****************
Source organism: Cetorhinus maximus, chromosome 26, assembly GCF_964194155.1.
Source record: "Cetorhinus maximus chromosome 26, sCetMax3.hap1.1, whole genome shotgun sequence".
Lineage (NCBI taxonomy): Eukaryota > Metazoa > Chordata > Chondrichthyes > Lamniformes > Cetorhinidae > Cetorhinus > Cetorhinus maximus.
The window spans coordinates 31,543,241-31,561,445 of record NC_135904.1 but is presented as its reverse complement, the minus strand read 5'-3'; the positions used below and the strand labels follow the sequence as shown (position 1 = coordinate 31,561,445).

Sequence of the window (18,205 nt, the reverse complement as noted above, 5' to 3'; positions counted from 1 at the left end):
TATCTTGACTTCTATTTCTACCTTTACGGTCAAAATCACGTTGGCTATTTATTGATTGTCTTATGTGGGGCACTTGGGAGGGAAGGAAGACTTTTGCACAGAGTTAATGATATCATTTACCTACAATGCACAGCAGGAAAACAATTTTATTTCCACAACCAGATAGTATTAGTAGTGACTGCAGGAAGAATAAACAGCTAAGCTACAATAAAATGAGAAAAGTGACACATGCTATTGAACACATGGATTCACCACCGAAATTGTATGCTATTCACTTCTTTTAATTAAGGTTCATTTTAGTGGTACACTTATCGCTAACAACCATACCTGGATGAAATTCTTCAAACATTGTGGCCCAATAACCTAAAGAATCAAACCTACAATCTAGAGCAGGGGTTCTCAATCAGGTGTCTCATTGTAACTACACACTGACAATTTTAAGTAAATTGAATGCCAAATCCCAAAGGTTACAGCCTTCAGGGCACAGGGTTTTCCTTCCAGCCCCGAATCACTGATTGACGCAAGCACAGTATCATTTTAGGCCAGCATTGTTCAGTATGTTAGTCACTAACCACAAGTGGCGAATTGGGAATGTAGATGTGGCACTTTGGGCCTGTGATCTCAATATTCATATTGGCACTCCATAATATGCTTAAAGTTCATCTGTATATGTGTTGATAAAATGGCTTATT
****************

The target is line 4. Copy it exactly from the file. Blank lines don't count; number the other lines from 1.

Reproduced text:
The window spans coordinates 31,543,241-31,561,445 of record NC_135904.1 but is presented as its reverse complement, the minus strand read 5'-3'; the positions used below and the strand labels follow the sequence as shown (position 1 = coordinate 31,561,445).